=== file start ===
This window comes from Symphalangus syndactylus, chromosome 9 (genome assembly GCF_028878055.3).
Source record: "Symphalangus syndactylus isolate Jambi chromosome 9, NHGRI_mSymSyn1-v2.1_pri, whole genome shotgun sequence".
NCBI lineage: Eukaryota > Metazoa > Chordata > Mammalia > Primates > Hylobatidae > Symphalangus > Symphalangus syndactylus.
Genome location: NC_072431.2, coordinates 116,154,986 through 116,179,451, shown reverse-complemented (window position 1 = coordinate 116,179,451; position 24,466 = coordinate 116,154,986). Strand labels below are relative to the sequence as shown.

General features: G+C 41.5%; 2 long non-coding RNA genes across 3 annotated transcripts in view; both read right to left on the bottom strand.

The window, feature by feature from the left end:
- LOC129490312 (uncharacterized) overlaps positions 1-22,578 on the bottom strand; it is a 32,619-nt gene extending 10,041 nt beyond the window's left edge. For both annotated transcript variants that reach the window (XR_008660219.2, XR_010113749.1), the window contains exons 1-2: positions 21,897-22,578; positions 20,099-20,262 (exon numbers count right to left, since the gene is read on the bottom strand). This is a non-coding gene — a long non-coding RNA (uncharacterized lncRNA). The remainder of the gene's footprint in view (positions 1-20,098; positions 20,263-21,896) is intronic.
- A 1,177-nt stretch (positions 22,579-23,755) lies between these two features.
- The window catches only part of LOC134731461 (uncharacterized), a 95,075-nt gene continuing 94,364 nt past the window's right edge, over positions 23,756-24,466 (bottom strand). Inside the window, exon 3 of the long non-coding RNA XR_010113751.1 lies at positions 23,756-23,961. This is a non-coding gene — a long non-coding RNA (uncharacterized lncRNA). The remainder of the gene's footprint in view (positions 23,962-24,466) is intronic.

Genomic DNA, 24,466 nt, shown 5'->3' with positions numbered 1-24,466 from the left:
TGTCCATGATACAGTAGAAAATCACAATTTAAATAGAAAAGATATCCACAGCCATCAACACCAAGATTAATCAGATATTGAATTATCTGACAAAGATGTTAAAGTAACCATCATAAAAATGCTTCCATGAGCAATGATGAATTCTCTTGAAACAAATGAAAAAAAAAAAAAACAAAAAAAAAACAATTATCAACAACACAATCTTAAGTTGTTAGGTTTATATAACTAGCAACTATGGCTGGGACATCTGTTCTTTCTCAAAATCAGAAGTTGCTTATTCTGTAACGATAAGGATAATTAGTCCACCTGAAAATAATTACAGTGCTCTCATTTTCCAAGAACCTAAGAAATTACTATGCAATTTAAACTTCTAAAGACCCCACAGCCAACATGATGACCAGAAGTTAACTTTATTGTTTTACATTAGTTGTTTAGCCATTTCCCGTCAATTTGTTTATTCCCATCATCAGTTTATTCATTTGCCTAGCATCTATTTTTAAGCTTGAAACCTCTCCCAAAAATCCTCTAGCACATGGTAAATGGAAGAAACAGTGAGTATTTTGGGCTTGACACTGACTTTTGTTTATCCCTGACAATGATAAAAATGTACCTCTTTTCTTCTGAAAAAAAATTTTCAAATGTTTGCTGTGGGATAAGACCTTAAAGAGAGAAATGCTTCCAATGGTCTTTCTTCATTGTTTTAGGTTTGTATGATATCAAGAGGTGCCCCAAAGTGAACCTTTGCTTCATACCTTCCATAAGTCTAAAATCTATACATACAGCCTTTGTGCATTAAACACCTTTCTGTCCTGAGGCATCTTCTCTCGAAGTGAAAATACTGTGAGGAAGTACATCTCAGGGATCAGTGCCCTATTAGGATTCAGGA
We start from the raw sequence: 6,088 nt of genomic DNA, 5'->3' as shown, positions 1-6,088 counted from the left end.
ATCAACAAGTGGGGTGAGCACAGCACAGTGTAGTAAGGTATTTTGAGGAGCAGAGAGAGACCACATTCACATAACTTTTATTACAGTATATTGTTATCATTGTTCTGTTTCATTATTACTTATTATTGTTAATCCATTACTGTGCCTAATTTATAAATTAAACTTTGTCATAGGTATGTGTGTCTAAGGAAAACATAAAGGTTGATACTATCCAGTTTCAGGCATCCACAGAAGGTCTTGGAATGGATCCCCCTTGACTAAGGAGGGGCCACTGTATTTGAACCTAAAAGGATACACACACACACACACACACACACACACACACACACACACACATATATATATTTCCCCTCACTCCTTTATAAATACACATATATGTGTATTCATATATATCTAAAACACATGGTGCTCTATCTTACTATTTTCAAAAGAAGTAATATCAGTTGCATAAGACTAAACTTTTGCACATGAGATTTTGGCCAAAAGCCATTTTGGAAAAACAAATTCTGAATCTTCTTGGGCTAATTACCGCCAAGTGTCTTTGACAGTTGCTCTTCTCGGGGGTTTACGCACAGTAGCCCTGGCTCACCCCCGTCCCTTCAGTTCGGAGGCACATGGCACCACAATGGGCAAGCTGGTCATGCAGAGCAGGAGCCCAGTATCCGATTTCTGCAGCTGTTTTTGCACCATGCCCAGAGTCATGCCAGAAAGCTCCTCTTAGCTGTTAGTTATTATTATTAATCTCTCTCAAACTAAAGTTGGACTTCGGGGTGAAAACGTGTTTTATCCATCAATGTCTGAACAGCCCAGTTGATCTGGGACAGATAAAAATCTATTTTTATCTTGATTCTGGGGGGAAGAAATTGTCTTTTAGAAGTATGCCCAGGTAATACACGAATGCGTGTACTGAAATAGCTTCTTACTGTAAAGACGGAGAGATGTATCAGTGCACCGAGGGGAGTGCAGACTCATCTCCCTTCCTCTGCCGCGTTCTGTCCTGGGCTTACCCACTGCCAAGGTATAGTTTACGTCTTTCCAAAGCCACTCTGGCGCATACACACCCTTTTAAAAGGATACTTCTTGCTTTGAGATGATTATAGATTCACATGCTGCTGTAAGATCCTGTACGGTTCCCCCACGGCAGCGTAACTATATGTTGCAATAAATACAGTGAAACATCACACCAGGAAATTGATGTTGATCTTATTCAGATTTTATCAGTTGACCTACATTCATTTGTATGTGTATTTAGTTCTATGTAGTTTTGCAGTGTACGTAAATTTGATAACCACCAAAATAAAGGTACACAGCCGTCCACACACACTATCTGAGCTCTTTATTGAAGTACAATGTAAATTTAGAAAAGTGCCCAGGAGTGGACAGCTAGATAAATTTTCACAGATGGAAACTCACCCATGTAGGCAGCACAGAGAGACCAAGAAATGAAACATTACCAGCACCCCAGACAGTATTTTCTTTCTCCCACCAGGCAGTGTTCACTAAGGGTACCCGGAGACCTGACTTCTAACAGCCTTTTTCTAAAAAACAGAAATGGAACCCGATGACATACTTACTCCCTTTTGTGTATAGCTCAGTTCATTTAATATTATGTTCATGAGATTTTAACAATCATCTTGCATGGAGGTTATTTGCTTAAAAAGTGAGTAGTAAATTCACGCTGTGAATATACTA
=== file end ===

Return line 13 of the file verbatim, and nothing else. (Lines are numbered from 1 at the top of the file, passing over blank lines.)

ATCAACAAGTGGGGTGAGCACAGCACAGTGTAGTAAGGTATTTTGAGGAGCAGAGAGAGACCACATTCACATAACTTTTATTACAGTATATTGTTATCATTGTTCTGTTTCATTATTACTTATTATTGTTAATCCATTACTGTGCCTAATTTATAAATTAAACTTTGTCATAGGTATGTGTGTCTAAGGAAAACATAAAGGTTGATACTATCCAGTTTCAGGCATCCACAGAAGGTCTTGGAATGGATCCCCCTTGACTAAGGAGGGGCCACTGTATTTGAACCTAAAAGGATACACACACACACACACACACACACACACACACACACACACACATATATATATTTCCCCTCACTCCTTTATAAATACACATATATGTGTATTCATATATATCTAAAACACATGGTGCTCTATCTTACTATTTTCAAAAGAAGTAATATCAGTTGCATAAGACTAAACTTTTGCACATGAGATTTTGGCCAAAAGCCATTTTGGAAAAACAAATTCTGAATCTTCTTGGGCTAATTACCGCCAAGTGTCTTTGACAGTTGCTCTTCTCGGGGGTTTACGCACAGTAGCCCTGGCTCACCCCCGTCCCTTCAGTTCGGAGGCACATGGCACCACAATGGGCAAGCTGGTCATGCAGAGCAGGAGCCCAGTATCCGATTTCTGCAGCTGTTTTTGCACCATGCCCAGAGTCATGCCAGAAAGCTCCTCTTAGCTGTTAGTTATTATTATTAATCTCTCTCAAACTAAAGTTGGACTTCGGGGTGAAAACGTGTTTTATCCATCAATGTCTGAACAGCCCAGTTGATCTGGGACAGATAAAAATCTATTTTTATCTTGATTCTGGGGGGAAGAAATTGTCTTTTAGAAGTATGCCCAGGTAATACACGAATGCGTGTACTGAAATAGCTTCTTACTGTAAAGACGGAGAGATGTATCAGTGCACCGAGGGGAGTGCAGACTCATCTCCCTTCCTCTGCCGCGTTCTGTCCTGGGCTTACCCACTGCCAAGGTATAGTTTACGTCTTTCCAAAGCCACTCTGGCGCATACACACCCTTTTAAAAGGATACTTCTTGCTTTGAGATGATTATAGATTCACATGCTGCTGTAAGATCCTGTACGGTTCCCCCACGGCAGCGTAACTATATGTTGCAATAAATACAGTGAAACATCACACCAGGAAATTGATGTTGATCTTATTCAGATTTTATCAGTTGACCTACATTCATTTGTATGTGTATTTAGTTCTATGTAGTTTTGCAGTGTACGTAAATTTGATAACCACCAAAATAAAGGTACACAGCCGTCCACACACACTATCTGAGCTCTTTATTGAAGTACAATGTAAATTTAGAAAAGTGCCCAGGAGTGGACAGCTAGATAAATTTTCACAGATGGAAACTCACCCATGTAGGCAGCACAGAGAGACCAAGAAATGAAACATTACCAGCACCCCAGACAGTATTTTCTTTCTCCCACCAGGCAGTGTTCACTAAGGGTACCCGGAGACCTGACTTCTAACAGCCTTTTTCTAAAAAACAGAAATGGAACCCGATGACATACTTACTCCCTTTTGTGTATAGCTCAGTTCATTTAATATTATGTTCATGAGATTTTAACAATCATCTTGCATGGAGGTTATTTGCTTAAAAAGTGAGTAGTAAATTCACGCTGTGAATATACTA